Φ1 (S) ∈ {(DT>DS) ⊂ (ED=EP) ⊂ (HD=HP) ⊂ (pT>pS) ⊂ (πDP) ⊂ TM-}        (D1)
Φ2 (S) ∈ {(DT>DS) ⊂ (ED ≠ EP) ⊂ (HD=HP) ⊂ (pT>pS) ⊂ (πDP) ⊂ TM-}       (D2)
Φ3 (S) ∈ {(DT=DS) ⊂ (ED ≠ EP) ⊂ (HD ≤ HP) ⊂ (pT=pS) ⊂ (πD ≤ πP) ⊂ TM+}  (D3)
Φ4 (S) ∈ {(DT=DD) ⊂ (ED=EP) ⊂ (HD ≤ HP) ⊂ (pT>pD) ⊂ (πD≤ πP) ⊂ TM-}     (T1)
Φ5 (S) ∈ {(DT=DD) ⊂ (ED=EP) ⊂ (HD<HP) ⊂ (pT=pD) ⊂ (πDP) ⊂ TM-}       (T2)
Φ6 (S) ∈ {(DT>DD) ⊂ (ED ≠ EP) ⊂ (HD>HP) ⊂ (pT>pD) ⊂ (πDP) ⊂ TM-}     (T3)
Φ7 (S) ∈ {(DT>DS) ⊂ (ED ≠ EP) ⊂ (HD<HP) ⊂ (pT ≠ pS) ⊂ (πDP) ⊂ TM-}     (T4)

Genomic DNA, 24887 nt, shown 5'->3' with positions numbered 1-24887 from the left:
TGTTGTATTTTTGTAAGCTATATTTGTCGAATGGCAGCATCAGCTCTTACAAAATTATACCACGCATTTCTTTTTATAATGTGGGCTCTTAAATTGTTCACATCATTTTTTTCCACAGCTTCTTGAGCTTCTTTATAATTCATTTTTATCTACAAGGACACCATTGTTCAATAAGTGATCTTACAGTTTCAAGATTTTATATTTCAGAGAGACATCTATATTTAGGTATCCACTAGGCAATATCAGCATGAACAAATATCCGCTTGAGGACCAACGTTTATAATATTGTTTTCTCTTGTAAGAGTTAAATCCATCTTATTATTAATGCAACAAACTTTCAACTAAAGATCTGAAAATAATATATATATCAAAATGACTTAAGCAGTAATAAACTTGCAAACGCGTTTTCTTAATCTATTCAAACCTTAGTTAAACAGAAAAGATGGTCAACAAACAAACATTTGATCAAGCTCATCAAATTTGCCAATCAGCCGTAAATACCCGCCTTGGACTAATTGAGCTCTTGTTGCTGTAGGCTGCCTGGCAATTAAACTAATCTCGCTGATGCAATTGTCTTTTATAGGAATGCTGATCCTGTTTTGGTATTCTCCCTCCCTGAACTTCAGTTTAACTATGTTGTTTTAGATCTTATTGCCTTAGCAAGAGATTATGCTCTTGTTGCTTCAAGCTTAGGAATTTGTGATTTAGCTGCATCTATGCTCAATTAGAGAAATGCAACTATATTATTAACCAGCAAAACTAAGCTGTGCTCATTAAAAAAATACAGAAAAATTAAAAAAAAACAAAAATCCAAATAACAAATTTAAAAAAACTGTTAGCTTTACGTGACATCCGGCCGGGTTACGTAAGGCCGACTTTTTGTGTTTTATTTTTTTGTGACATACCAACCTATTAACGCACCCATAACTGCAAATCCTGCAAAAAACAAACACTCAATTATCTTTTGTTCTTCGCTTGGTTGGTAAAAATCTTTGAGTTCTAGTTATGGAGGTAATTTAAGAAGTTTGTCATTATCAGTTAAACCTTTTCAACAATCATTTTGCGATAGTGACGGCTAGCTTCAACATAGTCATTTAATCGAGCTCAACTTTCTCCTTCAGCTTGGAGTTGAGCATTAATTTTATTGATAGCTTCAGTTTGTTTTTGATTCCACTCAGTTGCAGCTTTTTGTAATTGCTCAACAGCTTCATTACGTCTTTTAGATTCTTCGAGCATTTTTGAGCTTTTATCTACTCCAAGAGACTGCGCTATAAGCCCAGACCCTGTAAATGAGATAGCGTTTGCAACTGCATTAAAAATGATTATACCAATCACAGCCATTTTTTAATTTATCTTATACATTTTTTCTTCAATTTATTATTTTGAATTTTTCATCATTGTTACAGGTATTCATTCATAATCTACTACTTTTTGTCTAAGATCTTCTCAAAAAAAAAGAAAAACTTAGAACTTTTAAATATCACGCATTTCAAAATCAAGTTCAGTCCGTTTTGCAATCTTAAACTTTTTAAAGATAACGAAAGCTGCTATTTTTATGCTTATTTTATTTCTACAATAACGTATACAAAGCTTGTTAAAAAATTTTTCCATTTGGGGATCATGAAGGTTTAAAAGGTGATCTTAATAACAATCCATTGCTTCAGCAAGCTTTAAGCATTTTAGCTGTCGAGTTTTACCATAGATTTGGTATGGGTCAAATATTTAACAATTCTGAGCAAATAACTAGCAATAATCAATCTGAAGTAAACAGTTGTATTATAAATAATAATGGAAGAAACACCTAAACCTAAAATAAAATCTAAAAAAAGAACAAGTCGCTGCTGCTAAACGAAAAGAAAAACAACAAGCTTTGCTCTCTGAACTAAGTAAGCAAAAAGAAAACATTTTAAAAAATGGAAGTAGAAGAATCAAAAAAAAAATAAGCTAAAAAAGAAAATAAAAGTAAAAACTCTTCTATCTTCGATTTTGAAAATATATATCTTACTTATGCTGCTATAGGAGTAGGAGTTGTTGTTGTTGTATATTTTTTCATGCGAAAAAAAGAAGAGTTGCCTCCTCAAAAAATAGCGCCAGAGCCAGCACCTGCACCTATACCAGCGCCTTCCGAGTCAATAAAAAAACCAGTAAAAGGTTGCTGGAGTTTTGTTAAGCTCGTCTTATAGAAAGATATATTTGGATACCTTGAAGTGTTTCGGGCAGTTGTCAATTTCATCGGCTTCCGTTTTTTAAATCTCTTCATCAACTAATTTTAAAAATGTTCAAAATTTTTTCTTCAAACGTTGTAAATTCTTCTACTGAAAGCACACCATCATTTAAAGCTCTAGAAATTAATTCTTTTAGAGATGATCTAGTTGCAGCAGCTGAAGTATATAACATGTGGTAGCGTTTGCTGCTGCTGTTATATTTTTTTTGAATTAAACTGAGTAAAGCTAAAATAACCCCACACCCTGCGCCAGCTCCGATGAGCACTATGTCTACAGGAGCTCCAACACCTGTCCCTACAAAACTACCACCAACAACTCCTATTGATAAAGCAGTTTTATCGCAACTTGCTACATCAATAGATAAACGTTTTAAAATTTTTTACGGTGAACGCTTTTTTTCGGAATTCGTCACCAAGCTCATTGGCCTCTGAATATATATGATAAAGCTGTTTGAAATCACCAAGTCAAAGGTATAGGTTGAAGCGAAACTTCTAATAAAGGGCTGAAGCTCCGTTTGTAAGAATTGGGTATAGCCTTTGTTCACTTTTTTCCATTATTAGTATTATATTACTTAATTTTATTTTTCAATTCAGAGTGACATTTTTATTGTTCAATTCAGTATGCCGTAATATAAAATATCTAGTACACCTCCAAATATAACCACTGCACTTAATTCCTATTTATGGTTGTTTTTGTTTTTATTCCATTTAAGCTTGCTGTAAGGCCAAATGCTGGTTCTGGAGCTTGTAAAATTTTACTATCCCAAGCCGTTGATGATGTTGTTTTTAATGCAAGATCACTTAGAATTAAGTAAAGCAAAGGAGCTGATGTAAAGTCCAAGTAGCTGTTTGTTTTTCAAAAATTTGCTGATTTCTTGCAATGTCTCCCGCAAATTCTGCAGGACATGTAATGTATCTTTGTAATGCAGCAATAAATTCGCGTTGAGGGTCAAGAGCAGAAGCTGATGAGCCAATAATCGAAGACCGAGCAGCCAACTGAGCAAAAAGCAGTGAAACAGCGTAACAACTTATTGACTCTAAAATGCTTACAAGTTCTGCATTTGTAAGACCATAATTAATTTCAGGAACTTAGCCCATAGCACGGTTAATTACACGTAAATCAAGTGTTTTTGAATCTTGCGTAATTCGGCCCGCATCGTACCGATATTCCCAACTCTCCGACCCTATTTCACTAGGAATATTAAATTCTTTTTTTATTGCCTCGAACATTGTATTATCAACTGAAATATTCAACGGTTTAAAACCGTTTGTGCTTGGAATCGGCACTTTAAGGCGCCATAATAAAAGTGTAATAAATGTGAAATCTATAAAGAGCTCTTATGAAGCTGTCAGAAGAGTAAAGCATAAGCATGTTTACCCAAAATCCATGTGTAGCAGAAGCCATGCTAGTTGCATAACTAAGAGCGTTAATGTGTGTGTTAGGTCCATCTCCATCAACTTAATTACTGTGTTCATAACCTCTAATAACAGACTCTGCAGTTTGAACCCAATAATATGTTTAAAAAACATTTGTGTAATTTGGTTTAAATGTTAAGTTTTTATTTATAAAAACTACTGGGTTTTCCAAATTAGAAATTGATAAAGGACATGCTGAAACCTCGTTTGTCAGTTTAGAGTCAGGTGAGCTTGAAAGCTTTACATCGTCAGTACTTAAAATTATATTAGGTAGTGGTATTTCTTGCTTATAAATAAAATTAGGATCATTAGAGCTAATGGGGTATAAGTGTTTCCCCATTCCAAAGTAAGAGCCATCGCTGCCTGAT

Descriptors in the equations are as follows. D, genetic distance at structural genes (any measure is relevant, e.g. Nei’s Dn [31]): DT, at suggested parent taxa, DS, among conspecific demes, DD, among subspecies or sibling species; pT/pS are p-distances or a fraction of different nucleotides in a pair of randomly sampled sequences (see references and explanations in [1-3,13]), correspondingly for parent taxa and conspecific demes; HDD, mean heterozygosity/ nucleotide diversity in a suggested daughter population; HpP, mean heterozygosity/nucleotide diversity in suggested parent population; EP, divergence in regulatory genes among suggested parent taxa; ED, divergence in regulatory genes among suggested daughter taxa; TM+, test for modification (positive); TM-, test for modification (negative). TM+ vs. TM-, an experimental test to detect scores for modifications or the signatures of reproductive isolation barriers (RIBs) that responsible for the creation of differences at quantitative traits. This test could allow distinguish between an epigenetic variation and taxonomically significant difference.